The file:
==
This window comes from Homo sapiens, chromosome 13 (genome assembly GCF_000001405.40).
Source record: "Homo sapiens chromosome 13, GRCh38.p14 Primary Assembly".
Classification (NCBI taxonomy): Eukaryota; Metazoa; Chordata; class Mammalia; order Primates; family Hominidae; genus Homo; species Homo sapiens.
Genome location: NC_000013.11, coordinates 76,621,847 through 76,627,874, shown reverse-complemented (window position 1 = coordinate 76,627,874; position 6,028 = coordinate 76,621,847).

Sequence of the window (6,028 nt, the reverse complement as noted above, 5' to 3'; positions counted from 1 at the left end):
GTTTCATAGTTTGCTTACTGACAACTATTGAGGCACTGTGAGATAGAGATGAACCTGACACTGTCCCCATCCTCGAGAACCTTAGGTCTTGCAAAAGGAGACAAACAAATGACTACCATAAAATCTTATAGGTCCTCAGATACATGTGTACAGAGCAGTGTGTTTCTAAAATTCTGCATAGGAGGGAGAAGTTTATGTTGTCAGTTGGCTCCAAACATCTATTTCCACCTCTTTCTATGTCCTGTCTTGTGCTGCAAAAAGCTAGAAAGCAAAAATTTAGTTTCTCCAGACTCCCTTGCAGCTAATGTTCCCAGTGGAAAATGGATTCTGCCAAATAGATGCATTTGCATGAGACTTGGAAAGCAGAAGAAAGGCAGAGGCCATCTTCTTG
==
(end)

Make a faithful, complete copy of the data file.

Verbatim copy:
This window comes from Homo sapiens, chromosome 13 (genome assembly GCF_000001405.40).
Source record: "Homo sapiens chromosome 13, GRCh38.p14 Primary Assembly".
Classification (NCBI taxonomy): Eukaryota; Metazoa; Chordata; class Mammalia; order Primates; family Hominidae; genus Homo; species Homo sapiens.
Genome location: NC_000013.11, coordinates 76,621,847 through 76,627,874, shown reverse-complemented (window position 1 = coordinate 76,627,874; position 6,028 = coordinate 76,621,847).

Sequence of the window (6,028 nt, the reverse complement as noted above, 5' to 3'; positions counted from 1 at the left end):
GTTTCATAGTTTGCTTACTGACAACTATTGAGGCACTGTGAGATAGAGATGAACCTGACACTGTCCCCATCCTCGAGAACCTTAGGTCTTGCAAAAGGAGACAAACAAATGACTACCATAAAATCTTATAGGTCCTCAGATACATGTGTACAGAGCAGTGTGTTTCTAAAATTCTGCATAGGAGGGAGAAGTTTATGTTGTCAGTTGGCTCCAAACATCTATTTCCACCTCTTTCTATGTCCTGTCTTGTGCTGCAAAAAGCTAGAAAGCAAAAATTTAGTTTCTCCAGACTCCCTTGCAGCTAATGTTCCCAGTGGAAAATGGATTCTGCCAAATAGATGCATTTGCATGAGACTTGGAAAGCAGAAGAAAGGCAGAGGCCATCTTCTTG